Onye Ozuzu is a dance administrator, performing artist, choreographer, educator, and researcher currently serving as Dean of the named dean of the University of Florida College of the Arts in Gainesville, FL. Actively presenting work since 1997, Ozuzu has presented work nationally and internationally at The Joyce Soho (Manhattan, NY), Kaay Fecc Festival Des Tous les Danses (Dakar, Senegal), La Festival del Caribe (Santiago, Cuba), Lisner Auditorium (Washington, DC), and McKenna Museum of African American Art (New Orleans, LA). She has performed locally in Chicago at Hamlin Park Summer Sampler, with Red Clay Dance in La Femme, and in the Afro-Latin@ Summer Dance Intensive at Columbia College Chicago. Ozuzu has been Artist in Residence at Dorchester Art + Housing Collaborative of the Rebuild Foundation, EarthDance Workshop and Retreat Center, Bates Dance Festival, Chulitna Wilderness Lodge and Retreat, and Lagos danceGATHERING in Lagos, Nigeria.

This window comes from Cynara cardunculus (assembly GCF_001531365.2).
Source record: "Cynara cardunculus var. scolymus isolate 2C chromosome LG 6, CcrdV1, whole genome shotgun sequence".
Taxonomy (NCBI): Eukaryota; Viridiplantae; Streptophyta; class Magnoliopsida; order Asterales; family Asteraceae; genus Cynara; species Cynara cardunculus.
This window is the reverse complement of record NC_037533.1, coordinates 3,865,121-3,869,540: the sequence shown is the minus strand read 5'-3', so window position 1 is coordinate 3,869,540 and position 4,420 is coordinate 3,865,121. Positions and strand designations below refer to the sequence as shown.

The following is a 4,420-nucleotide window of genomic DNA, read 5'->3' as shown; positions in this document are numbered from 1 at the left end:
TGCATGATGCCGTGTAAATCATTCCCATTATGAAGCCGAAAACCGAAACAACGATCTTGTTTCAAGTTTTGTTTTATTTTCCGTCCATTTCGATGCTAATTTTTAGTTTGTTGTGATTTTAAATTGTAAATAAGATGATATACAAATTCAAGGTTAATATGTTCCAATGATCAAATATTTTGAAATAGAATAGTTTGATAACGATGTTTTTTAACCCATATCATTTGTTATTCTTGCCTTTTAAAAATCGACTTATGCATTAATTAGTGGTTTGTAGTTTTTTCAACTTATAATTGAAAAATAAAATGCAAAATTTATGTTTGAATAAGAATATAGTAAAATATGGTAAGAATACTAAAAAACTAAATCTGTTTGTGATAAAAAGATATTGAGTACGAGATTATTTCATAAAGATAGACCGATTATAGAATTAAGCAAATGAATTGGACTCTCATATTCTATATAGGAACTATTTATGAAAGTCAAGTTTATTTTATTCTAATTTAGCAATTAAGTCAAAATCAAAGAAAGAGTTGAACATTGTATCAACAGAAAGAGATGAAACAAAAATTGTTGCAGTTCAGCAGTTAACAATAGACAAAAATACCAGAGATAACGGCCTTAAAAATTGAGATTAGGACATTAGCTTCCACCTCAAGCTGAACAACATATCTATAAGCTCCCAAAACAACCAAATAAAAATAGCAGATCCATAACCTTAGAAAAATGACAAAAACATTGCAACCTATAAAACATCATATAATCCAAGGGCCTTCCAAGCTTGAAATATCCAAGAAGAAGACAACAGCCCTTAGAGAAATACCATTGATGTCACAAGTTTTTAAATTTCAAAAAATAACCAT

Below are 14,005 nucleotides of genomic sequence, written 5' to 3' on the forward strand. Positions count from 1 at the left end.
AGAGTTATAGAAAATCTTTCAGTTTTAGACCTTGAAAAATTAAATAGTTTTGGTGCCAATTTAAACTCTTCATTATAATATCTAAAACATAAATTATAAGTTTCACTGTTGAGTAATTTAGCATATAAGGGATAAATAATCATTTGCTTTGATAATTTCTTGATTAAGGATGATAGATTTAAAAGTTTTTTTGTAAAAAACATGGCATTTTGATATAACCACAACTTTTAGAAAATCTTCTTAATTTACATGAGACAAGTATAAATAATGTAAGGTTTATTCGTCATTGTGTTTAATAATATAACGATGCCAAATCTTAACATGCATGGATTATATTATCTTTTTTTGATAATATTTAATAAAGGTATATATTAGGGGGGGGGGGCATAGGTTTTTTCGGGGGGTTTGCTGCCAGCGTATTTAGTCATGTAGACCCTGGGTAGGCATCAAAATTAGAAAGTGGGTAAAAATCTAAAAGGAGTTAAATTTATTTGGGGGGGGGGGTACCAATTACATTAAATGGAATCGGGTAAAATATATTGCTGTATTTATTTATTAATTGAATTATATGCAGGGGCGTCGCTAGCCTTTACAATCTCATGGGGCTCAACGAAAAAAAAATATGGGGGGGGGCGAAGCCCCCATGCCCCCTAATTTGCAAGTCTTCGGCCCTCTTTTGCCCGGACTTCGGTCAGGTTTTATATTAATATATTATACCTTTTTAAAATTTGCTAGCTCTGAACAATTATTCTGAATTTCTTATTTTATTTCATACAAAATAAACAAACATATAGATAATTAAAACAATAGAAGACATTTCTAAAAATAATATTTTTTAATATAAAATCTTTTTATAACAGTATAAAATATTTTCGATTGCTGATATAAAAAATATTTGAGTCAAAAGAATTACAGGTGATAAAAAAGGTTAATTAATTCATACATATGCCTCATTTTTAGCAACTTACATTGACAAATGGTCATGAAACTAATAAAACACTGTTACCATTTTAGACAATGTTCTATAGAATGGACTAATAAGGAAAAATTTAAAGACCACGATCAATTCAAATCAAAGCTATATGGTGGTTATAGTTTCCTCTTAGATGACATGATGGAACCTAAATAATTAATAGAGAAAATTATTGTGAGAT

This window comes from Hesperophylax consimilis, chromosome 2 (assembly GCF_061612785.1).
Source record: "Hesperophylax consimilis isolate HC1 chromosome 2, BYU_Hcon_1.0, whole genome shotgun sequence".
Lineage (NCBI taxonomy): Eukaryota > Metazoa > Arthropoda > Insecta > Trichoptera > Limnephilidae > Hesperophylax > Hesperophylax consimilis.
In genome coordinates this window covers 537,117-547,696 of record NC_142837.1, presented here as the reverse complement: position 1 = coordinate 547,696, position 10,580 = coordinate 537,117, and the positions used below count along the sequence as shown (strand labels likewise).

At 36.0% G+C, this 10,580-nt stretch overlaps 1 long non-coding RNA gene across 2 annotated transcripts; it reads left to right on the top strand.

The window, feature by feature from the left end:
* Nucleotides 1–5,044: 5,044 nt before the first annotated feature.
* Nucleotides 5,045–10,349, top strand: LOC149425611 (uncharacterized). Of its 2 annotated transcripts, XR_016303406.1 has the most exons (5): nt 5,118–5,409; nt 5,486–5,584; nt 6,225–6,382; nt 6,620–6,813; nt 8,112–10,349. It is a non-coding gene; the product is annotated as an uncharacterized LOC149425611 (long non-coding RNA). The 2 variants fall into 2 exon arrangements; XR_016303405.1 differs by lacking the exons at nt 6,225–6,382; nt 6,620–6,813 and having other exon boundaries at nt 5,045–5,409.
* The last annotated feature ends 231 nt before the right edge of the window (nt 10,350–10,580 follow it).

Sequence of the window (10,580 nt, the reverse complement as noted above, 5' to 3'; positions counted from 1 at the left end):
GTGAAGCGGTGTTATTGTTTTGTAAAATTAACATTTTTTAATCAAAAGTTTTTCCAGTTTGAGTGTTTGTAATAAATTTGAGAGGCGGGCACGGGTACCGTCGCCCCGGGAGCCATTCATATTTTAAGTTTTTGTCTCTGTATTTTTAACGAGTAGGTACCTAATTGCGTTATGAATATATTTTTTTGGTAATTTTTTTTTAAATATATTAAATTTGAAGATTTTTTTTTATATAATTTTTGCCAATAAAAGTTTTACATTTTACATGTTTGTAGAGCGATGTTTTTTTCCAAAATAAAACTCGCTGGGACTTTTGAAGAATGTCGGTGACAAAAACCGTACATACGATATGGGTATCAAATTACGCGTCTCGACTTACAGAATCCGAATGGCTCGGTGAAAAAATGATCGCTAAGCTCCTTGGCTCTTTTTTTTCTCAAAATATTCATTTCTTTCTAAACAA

Her collaboration with jazz composer Greg Ward, Touch My Beloved’s Thought, premiered at the Pritzker Pavilion at Millennium Park (Chicago, IL)—a live dance and music performance in honor of Charles Mingus and commissioned by Links Hall and Constellation. Her recent project, Project Tool, which explored the relationship between mind, body and tool, was a 2018 Joyce award and a 2016 Chicago Dancemakers Forum Lab Artist recipient as well as a National Performance Network (NPN) Creation Fund Project co-commissioned by Links Hall in partnership with Dancing Grounds and NPN.
Ozuzu has dedicated much of her work as a dance artist to cultivating space for diverse dance forms to exist in pluralist relationship to one another. In her body she has negotiated the inter-sectionality between many movement forms from tennis to ballet, West African dance to Hatha Yoga, freestyle House to salsa, contemporary dance to Aikido. Rather than just “collecting” these dance styles, she cultivates the ability to make choices among these techniques with an intention to access a purposefully hybridized movement practice. She seeks a relationship that is like the relationship of a maker to their tools, rather than a person to their habits. Ozuzu makes contemporary dance that is “tooled” by, but not dictated by, traditional movement cultures in style, technique, concept and execution.